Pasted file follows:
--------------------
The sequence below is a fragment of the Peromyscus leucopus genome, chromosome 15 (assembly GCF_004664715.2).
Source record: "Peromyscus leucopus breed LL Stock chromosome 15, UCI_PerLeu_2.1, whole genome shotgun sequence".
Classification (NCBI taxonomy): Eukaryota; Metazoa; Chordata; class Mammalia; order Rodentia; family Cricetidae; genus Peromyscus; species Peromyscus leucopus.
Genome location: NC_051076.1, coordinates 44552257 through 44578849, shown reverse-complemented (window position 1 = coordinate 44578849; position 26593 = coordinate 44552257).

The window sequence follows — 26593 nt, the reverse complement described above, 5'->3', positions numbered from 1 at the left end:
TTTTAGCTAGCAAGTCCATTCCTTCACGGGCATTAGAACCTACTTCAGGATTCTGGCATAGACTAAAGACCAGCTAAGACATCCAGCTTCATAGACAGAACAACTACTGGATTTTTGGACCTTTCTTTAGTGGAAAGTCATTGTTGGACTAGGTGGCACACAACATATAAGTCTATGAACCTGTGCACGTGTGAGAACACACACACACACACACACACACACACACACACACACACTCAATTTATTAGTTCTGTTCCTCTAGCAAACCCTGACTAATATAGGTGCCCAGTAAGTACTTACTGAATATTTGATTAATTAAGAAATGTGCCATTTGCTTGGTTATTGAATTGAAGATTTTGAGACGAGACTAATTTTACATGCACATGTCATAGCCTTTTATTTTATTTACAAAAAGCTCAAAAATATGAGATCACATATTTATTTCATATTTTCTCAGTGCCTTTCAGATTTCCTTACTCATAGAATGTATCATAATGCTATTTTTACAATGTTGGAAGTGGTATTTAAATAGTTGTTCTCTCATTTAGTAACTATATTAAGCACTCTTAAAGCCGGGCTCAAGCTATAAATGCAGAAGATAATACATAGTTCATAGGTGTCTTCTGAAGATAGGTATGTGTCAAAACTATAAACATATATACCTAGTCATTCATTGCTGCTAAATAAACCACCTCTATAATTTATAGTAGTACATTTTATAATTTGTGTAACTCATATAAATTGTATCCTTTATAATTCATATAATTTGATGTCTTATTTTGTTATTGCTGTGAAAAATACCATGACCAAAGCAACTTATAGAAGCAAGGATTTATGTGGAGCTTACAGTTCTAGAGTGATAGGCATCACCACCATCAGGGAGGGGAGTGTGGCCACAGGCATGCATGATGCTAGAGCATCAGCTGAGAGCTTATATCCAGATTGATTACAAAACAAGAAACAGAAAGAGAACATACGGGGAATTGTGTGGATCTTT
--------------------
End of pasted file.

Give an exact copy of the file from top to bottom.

The sequence below is a fragment of the Peromyscus leucopus genome, chromosome 15 (assembly GCF_004664715.2).
Source record: "Peromyscus leucopus breed LL Stock chromosome 15, UCI_PerLeu_2.1, whole genome shotgun sequence".
Classification (NCBI taxonomy): Eukaryota; Metazoa; Chordata; class Mammalia; order Rodentia; family Cricetidae; genus Peromyscus; species Peromyscus leucopus.
Genome location: NC_051076.1, coordinates 44552257 through 44578849, shown reverse-complemented (window position 1 = coordinate 44578849; position 26593 = coordinate 44552257).

The window sequence follows — 26593 nt, the reverse complement described above, 5'->3', positions numbered from 1 at the left end:
TTTTAGCTAGCAAGTCCATTCCTTCACGGGCATTAGAACCTACTTCAGGATTCTGGCATAGACTAAAGACCAGCTAAGACATCCAGCTTCATAGACAGAACAACTACTGGATTTTTGGACCTTTCTTTAGTGGAAAGTCATTGTTGGACTAGGTGGCACACAACATATAAGTCTATGAACCTGTGCACGTGTGAGAACACACACACACACACACACACACACACACACACACACACTCAATTTATTAGTTCTGTTCCTCTAGCAAACCCTGACTAATATAGGTGCCCAGTAAGTACTTACTGAATATTTGATTAATTAAGAAATGTGCCATTTGCTTGGTTATTGAATTGAAGATTTTGAGACGAGACTAATTTTACATGCACATGTCATAGCCTTTTATTTTATTTACAAAAAGCTCAAAAATATGAGATCACATATTTATTTCATATTTTCTCAGTGCCTTTCAGATTTCCTTACTCATAGAATGTATCATAATGCTATTTTTACAATGTTGGAAGTGGTATTTAAATAGTTGTTCTCTCATTTAGTAACTATATTAAGCACTCTTAAAGCCGGGCTCAAGCTATAAATGCAGAAGATAATACATAGTTCATAGGTGTCTTCTGAAGATAGGTATGTGTCAAAACTATAAACATATATACCTAGTCATTCATTGCTGCTAAATAAACCACCTCTATAATTTATAGTAGTACATTTTATAATTTGTGTAACTCATATAAATTGTATCCTTTATAATTCATATAATTTGATGTCTTATTTTGTTATTGCTGTGAAAAATACCATGACCAAAGCAACTTATAGAAGCAAGGATTTATGTGGAGCTTACAGTTCTAGAGTGATAGGCATCACCACCATCAGGGAGGGGAGTGTGGCCACAGGCATGCATGATGCTAGAGCATCAGCTGAGAGCTTATATCCAGATTGATTACAAAACAAGAAACAGAAAGAGAACATACGGGGAATTGTGTGGATCTTT